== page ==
A business partnership is a contractual relation at all times, not a mere afterthought for tax purposes. It is true in this case that the wife of plaintiff did contribute $691.61 to the original purchase price of the store in Rapid City, South Dakota, but she did not pretend at that time to be a partner in the business. That was a contribution to her husband to enable him to enter into a partnership with his brothers to purchase the store. That amount and much more was given to her by her husband after he became prosperous. It is not claimed that she was a member of the partnership of Baron Brothers from 1936 to 1940.


It is true, also, that plaintiff's wife worked in the store, and that she was competent and useful; but she was paid a fair salary for her work, whereas her husband received no salary.


It is also true that prior to the making of the claim for refund at the institution of these proceedings the plaintiff never contended or asserted that a partnership existed. The claims made by him relating to the business were all inconsistent with the existence of a partnership. Not only were the books, the business records, kept in his name alone; but he, also, took solemn oaths to the effect that he was the individual owner of that business.


Although they made partnership income tax returns for Filger's store and knew that the law required partnerships engaged in business to make such returns they never made such returns for the business carried on in the clothing store. And in connection with the business in the Filger store both the plaintiff and his wife signed statements under oath disclosing that they were part owners of that business, and they reported on their individual federal income tax returns their respective shares of the profits.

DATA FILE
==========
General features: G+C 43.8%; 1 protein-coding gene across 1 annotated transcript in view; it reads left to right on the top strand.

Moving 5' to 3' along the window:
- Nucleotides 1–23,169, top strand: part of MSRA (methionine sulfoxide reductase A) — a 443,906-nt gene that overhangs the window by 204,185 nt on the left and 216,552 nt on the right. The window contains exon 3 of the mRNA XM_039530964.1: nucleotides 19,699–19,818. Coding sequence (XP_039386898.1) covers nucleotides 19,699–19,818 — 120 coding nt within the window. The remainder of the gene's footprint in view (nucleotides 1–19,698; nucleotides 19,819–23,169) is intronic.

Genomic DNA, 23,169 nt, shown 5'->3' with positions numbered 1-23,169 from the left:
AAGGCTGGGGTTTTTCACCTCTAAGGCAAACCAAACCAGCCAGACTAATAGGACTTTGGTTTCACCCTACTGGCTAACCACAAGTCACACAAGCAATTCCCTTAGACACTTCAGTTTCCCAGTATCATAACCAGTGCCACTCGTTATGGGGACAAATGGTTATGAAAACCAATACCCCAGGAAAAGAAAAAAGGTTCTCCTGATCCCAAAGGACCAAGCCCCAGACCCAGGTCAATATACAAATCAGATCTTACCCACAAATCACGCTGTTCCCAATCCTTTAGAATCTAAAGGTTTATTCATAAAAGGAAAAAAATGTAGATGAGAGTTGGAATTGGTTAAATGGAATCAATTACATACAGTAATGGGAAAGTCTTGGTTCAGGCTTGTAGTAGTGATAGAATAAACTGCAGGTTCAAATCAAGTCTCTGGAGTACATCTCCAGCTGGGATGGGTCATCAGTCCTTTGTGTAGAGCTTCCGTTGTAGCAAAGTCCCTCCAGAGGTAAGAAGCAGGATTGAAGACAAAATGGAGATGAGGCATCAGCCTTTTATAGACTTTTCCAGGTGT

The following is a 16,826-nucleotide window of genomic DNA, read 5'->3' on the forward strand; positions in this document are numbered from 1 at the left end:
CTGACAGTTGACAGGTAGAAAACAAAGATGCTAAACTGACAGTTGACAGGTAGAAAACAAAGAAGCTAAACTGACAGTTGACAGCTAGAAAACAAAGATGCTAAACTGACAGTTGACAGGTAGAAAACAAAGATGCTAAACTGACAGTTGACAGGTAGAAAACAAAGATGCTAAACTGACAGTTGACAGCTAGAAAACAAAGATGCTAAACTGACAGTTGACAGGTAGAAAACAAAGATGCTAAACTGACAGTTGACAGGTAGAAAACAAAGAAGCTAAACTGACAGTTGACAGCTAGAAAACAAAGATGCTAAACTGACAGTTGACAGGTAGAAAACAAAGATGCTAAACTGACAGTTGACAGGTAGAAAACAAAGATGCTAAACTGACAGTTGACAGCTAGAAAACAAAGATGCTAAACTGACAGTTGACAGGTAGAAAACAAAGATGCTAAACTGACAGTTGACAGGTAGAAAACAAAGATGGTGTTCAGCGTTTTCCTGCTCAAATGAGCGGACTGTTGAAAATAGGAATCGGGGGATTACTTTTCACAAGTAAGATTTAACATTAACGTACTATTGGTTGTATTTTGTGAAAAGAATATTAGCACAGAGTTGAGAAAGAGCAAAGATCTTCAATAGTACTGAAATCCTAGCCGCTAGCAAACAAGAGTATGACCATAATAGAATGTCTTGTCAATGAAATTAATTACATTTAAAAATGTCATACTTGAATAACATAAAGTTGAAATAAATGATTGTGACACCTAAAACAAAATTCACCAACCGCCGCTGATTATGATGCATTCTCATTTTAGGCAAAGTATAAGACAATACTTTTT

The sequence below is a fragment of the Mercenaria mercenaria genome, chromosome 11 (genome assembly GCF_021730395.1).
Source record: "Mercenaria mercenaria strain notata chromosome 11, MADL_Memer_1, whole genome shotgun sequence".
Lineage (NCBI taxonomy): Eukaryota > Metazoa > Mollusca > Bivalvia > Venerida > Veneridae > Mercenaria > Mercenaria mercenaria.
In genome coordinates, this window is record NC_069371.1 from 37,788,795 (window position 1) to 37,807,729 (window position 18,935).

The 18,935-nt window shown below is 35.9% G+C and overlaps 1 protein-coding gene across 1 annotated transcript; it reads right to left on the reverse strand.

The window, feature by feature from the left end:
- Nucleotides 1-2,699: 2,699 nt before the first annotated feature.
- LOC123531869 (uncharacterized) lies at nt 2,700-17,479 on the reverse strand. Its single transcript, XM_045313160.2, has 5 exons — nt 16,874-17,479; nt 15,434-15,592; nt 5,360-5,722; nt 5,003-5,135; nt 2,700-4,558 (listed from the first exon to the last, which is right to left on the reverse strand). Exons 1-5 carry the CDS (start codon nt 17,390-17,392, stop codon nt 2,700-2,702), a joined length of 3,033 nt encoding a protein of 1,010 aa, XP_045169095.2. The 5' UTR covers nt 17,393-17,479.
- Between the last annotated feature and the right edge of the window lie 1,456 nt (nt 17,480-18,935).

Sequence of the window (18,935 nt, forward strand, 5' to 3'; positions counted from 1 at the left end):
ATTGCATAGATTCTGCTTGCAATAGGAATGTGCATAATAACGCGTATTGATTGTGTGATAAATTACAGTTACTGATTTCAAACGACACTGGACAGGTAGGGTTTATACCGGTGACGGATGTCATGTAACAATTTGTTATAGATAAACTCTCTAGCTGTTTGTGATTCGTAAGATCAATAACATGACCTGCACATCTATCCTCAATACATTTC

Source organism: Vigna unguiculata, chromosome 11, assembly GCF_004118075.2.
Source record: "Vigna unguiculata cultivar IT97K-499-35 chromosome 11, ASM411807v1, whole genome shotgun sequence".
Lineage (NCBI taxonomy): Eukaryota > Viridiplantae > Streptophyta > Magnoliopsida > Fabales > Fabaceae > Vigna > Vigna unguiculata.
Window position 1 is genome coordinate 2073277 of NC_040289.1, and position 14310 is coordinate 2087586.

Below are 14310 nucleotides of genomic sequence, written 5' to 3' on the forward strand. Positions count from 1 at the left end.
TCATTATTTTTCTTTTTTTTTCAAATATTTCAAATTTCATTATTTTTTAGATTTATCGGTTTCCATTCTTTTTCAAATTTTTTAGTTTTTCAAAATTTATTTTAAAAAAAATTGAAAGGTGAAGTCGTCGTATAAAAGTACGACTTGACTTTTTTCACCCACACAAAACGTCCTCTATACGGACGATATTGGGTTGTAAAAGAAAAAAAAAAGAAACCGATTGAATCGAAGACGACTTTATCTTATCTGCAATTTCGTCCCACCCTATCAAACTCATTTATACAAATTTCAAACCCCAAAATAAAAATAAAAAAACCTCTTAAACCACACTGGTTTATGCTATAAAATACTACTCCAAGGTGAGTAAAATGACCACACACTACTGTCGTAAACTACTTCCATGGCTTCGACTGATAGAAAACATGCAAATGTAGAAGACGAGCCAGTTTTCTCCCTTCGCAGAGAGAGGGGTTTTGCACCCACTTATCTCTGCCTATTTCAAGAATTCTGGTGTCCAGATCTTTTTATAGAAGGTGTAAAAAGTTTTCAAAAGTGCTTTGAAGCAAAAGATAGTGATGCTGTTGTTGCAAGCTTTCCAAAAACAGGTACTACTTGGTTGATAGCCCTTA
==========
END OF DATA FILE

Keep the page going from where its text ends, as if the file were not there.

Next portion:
Appellant's second point is that the court in his remarks overemphasized the importance of the husband-wife relationship of the plaintiff and his wife. We think his remarks are immaterial. The only question is whether the decision made by him is erroneous considering the whole record. As said by the Supreme Court in the Culbertson case, supra, "* * * existence of the family relationship does not create a status which itself determines tax questions, but is simply a warning that things may not be what they seem."


Finally, the appellant contends that the court erred in unduly restricting cross-examination of the witness Phyllis Baron. The point is not properly presented here so that we may intelligently consider it. Our rule 11(b) stating our requirement for printed briefs and records has been ignored. That rule requires that "If a point relates to the admission or exclusion of evidence, the statement shall quote the evidence referred to, and any objections or other equivalent action taken relative thereto, together with the rulings of the court thereon, giving the pages of the printed record on which the quotations appear."


We have carefully reviewed the entire record, and considering all the facts, including the written admissions of the parties and the exhibits as well as the oral testimony of William Baron and his wife, and applying the rule in the Culbertson case, supra, we are convinced that the findings of the court are "clearly erroneous." The judgment appealed from is accordingly